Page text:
coversSome of this early Arctic ornithology is described in a forthcoming 2-volume book on the Birds of Nunavut that will be launched at the upcoming IOC meeting in Vancouver. I wrote the history chapter for that book, but the limitations of space meant that many stories, images, and details had to be left out. As for much of the history of ornithology, this blog provides a unique opportunity to expand on the details of scholarly books and papers, as I have done here with the story of Abacuk Prickett.


    • Collinson R, editor (1867). The Three Voyages of Martin Frobisher, in Search of a Passage to Cathaia and India by the North-West, A.D. 1576-8. London: Hakluyt Society. [available here]
    • Gaston AJ, Cairns DK, Elliot RD, Noble DG (1985) A natural history of Digges Sound. Canadian Wildlife Service Report Series 46:1–63.
    • Mancall PR (2009) Fatal Journey: The Final Expedition of Henry Hudson. New York: Basic Books.
    • Prickett A (1860). A larger discourse of the same voyage, and the successe thereof. In G. M. Asher (Ed.), Henry Hudson the Navigator: the original documents in which his career is recorded (pp. 98-36). London: Hakluyt Society. [available here]
    • Richards JM, Gaston AJ, editors (2018) Birds of Nunavut. Vancouver: UBC Press.


    1. Frobisher mining for gold: on his third expedition in 1578, for example, he took back to England 1350 tonnes of ore from the vicinity of Iqaluit (formerly Frobisher Bay) only to discover when he got back to England that the ‘gold’ was iron pyrite. No doubt he felt like a fool.
    2. Frobisher’s birds: Collinson (1867) has only three mentions of birds (fowle) in Frobisher’s writings and these were all with reference to birds and eggs being caught by the natives for food. It is impossible to know what birds he was talking about.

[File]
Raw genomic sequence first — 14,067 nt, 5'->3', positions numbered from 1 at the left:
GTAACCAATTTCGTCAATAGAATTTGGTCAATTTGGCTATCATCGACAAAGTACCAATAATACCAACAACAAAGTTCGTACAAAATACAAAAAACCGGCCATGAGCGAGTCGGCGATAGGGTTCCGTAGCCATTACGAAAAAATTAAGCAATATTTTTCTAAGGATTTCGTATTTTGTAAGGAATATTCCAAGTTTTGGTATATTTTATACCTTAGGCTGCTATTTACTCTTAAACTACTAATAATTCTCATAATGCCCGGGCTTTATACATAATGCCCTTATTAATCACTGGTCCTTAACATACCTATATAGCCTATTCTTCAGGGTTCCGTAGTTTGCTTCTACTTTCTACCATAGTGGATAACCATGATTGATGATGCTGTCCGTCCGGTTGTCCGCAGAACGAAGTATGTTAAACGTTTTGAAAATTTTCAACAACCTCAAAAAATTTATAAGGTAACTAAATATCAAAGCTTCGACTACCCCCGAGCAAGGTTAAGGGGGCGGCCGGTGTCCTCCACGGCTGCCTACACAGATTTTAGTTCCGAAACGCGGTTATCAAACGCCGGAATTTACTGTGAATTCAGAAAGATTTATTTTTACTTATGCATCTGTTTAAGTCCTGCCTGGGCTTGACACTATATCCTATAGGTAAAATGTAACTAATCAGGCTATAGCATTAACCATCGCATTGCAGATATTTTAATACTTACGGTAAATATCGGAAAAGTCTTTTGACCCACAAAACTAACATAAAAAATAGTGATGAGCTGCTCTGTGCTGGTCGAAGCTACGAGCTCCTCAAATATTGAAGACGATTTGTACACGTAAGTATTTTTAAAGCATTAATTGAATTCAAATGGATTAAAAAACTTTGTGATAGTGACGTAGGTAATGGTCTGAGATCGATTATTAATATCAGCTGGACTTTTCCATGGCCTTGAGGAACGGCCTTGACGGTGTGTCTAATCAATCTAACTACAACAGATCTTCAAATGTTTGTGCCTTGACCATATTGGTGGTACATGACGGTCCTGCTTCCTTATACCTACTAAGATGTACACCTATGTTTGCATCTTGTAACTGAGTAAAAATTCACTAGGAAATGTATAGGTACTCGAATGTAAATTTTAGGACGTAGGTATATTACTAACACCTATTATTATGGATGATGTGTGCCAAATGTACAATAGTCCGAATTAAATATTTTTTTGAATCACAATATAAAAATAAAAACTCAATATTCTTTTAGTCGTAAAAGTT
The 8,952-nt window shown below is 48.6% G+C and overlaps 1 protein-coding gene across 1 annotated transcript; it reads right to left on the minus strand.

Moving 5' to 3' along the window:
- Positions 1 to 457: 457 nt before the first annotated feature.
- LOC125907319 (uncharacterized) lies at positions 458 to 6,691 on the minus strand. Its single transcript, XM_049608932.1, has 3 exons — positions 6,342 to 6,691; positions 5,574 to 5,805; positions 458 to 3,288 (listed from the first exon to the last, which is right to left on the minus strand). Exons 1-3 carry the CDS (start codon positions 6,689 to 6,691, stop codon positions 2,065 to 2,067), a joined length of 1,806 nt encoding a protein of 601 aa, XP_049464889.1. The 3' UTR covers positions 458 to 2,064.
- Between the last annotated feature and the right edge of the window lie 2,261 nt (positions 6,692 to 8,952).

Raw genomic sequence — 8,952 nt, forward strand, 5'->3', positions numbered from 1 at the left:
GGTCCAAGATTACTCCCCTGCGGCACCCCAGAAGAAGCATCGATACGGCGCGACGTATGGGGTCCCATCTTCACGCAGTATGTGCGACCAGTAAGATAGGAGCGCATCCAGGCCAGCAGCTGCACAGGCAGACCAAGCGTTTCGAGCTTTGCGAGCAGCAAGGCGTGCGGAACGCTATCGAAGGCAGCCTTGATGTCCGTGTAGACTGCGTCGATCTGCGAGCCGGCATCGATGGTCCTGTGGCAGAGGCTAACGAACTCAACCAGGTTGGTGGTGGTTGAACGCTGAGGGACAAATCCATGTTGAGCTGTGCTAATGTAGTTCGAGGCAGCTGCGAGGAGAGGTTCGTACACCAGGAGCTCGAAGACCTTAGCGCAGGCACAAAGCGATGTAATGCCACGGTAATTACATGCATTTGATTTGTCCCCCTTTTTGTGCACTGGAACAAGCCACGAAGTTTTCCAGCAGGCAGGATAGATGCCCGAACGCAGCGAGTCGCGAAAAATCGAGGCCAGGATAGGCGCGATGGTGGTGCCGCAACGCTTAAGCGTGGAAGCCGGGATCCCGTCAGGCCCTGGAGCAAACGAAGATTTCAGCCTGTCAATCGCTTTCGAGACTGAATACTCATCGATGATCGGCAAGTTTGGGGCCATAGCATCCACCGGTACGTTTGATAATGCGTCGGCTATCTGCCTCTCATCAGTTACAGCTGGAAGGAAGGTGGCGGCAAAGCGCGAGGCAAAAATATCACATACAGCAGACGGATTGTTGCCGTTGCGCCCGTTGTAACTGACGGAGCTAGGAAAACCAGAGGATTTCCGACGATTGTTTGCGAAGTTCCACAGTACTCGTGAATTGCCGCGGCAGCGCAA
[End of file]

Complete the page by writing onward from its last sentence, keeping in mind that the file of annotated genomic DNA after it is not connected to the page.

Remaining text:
3. Hudson’s fate unknown: there is speculation, however, that the men made their way south where were taken captive by the natives, then transported to the vicinity of Ottawa, Ontario (see here for details)
    4. Prickett’s account of the expedition: see Prickett (1860), in a volume by the Hakluyt Society, established in 1846 to publish original accounts of voyages of discovery. Prickett’s account was actually first published in 1825. Prickett is often spelled ‘Pricket’ but I am using the spelling on his account in the 1860 volume.
    5. Iles of God’s Mercie: these are shown on Hudson’s map (above), offshore where he labels ‘Goods Merces’
    6. Quotation about partridges: from Prickett 1860 page 103
    7. Digges Island: Hudson named this Deepes Cape, thinking initially that it was part of the mainland
    8. Quotations about ‘fowles’: from Prickett 1860, page 107
    9. Quotation about hunting birds in winter and spring: from Prickett 1860, page 113
    10. Quotation about Inuit method of catching murres: from Prickett 1860, page 128

IMAGES: Hudson map from the frontispiece of Asher (1860) where Prickett’s account was published; Clets on St Kilda from Wikimedia Commons; Digges Island photo by Leslie M. Tuck in the author’s collection; book cover from UBC Press.

Eats birds and leaves

BY: Bob Montgomerie, Queen’s University | 29 January 2018